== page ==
Corticopontine fibers

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Corticopontine fibers
Gray710.png
Coronal section through mid-brain.
1. Corpora quadrigemina.
2. Cerebral aqueduct.
3. Central gray stratum.
4. Interpeduncular space.
5. Sulcus lateralis.
6. Substantia nigra.
7. Red nucleus of tegmentum.
8. Oculomotor nerve, with 8’, its nucleus of origin. a. Lemniscus (in blue) with a’ the medial lemniscus and a" the lateral lemniscus. b. Medial longitudinal fasciculus. c. Raphé. d. Temporopontine fibers. e. Portion of medial lemniscus, which runs to the lentiform nucleus and insula. f. Cerebrospinal fibers. g. Frontopontine fibers.
Details
Latin fibrae corticopontinae, tractus corticopontinus
Identifiers
Gray's p.862
NeuroNames ancil-375
TA A14.1.05.107
FMA FMA:75190
Anatomical terms of neuroanatomy

Corticopontine fibers [1]are projections from the cerebral cortex to the pontine nuclei.[2]

Depending upon the lobe of origin, they can be classified as frontopontine fibers, parietopontine fibers, temporopontine fibers and occipitopontine fibers.[3]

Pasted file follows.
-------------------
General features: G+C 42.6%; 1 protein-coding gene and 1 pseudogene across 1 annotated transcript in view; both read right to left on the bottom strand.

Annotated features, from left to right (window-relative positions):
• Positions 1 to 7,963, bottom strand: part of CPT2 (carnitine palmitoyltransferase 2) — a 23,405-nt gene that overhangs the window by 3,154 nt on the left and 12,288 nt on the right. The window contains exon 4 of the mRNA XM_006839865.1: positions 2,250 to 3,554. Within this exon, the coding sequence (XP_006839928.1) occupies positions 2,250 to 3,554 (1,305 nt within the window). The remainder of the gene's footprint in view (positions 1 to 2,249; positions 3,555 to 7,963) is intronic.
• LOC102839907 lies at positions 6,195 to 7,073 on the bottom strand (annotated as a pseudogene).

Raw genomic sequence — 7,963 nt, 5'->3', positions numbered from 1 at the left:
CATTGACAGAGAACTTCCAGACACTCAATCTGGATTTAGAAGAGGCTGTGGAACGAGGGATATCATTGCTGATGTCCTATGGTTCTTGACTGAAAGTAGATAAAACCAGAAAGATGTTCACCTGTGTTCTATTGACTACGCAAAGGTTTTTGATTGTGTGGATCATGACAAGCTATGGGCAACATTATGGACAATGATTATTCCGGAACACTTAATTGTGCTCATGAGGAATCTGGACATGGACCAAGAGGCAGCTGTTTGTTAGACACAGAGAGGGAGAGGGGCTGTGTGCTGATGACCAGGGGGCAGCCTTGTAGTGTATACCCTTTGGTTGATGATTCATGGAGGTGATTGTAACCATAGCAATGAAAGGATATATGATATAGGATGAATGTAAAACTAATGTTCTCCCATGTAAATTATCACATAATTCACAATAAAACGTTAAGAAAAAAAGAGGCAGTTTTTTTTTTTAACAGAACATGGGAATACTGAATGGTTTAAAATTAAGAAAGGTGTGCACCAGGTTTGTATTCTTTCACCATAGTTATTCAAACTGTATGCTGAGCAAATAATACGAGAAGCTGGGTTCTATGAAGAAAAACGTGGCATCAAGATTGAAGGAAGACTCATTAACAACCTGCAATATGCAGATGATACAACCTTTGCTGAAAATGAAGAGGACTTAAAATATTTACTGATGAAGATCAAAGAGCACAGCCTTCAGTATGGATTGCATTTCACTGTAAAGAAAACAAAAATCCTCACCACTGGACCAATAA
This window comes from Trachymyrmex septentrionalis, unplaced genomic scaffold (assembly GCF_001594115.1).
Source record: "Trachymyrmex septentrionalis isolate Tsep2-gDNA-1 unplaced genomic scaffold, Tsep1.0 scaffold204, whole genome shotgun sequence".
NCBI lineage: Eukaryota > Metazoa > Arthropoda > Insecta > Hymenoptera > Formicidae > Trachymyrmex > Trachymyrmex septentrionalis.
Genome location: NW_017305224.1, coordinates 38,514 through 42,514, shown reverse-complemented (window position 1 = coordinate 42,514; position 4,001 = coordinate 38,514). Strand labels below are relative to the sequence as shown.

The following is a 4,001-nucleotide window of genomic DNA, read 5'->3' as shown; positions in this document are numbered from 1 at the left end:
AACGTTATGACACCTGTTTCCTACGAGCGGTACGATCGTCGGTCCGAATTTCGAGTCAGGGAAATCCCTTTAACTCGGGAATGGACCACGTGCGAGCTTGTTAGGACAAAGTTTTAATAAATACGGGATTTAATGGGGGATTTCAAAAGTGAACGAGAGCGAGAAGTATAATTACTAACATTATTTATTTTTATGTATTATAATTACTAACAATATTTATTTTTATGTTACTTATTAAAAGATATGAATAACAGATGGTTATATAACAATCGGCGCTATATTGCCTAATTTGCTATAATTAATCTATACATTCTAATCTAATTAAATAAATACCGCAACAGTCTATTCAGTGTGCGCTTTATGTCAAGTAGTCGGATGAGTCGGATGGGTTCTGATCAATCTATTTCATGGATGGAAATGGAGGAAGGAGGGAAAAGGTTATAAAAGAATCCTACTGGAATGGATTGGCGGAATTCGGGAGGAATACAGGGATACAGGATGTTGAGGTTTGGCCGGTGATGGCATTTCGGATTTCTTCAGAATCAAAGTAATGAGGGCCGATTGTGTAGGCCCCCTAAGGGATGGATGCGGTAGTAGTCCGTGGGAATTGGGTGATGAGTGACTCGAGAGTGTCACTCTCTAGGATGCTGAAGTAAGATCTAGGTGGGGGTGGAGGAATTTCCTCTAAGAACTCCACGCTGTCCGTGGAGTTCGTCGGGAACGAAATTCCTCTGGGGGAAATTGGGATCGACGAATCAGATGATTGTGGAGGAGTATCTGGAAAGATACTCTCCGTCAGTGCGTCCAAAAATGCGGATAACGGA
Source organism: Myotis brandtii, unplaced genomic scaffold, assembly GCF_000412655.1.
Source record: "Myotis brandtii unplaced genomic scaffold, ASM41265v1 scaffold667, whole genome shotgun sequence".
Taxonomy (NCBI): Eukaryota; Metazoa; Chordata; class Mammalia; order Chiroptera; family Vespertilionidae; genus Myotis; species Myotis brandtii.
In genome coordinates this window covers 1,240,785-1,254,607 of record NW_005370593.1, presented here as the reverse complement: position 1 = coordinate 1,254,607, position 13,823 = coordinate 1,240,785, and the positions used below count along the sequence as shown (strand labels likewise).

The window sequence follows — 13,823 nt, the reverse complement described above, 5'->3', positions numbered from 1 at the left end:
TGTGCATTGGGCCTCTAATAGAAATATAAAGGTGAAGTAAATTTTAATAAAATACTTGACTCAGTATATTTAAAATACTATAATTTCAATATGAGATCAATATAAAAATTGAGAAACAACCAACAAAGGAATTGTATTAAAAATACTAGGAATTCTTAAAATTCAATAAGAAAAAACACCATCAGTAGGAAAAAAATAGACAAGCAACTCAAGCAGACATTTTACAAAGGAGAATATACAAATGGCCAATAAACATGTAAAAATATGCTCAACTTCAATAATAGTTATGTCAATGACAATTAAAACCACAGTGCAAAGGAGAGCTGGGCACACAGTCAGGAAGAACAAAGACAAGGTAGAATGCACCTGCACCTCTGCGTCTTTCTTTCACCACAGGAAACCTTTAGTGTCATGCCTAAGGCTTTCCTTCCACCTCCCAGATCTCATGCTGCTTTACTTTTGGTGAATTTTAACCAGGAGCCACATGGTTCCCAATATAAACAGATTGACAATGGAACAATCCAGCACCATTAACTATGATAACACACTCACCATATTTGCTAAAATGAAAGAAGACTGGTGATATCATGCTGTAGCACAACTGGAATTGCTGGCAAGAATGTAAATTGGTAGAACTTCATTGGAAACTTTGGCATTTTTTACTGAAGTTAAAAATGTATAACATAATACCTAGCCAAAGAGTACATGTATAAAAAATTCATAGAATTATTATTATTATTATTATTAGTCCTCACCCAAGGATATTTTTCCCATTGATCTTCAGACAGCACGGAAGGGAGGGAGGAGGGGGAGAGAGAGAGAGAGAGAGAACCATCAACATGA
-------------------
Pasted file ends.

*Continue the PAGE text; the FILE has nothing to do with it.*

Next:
They are motor fibers that stretch from the precentral gyrus (motor strip) to the nuclei of cranial nerves V (trigeminal), VII (facial) and XII (hypoglossal). These fibers run alongside the corticospinal fibers.

Clinical significance[edit]

Several clinical phenomena result from injury to the corticopontine fibers. The corticopontine fibers to cranial nerves V and XII descend to bilateral nuclei. Injury to these fibers result in tongue weakness (cranial nerve XII) and jaw weakness (cranial nerve V) but not full paralysis. The corticopontine fibers to cranial nerve VII descend to innervate bilateral sub-nuclei that supply the forehead but only contralateral to the sub-nuclei that supply the lower face. Injury to these fibers results in paralysis of the lower face, but only weakness of the forehead.

References[edit]

  1. ^ Kamali A, Kramer LA, Frye RE, Butler IJ, Hasan KM. Diffusion tensor tractography of the human brain cortico-ponto-cerebellar pathways: a quantitative preliminary study. J Magn Reson Imaging. 2010 Oct;32(4):809-17. doi: 10.1002/jmri.22330. PMID: 20882611
  2. ^ Leergaard TB, Bjaalie JG (November 2007). "Topography of the complete corticopontine projection: From experiments to principal Maps". Front Neurosci 1 (1): 211–23. doi:10.3389/neuro.01.1.1.016.2007. PMC 2518056. PMID 18982130. 
  3. ^ http://braininfo.rprc.washington.edu/AncilDefinition.aspx?ID=1322&questID=1322

External links[edit]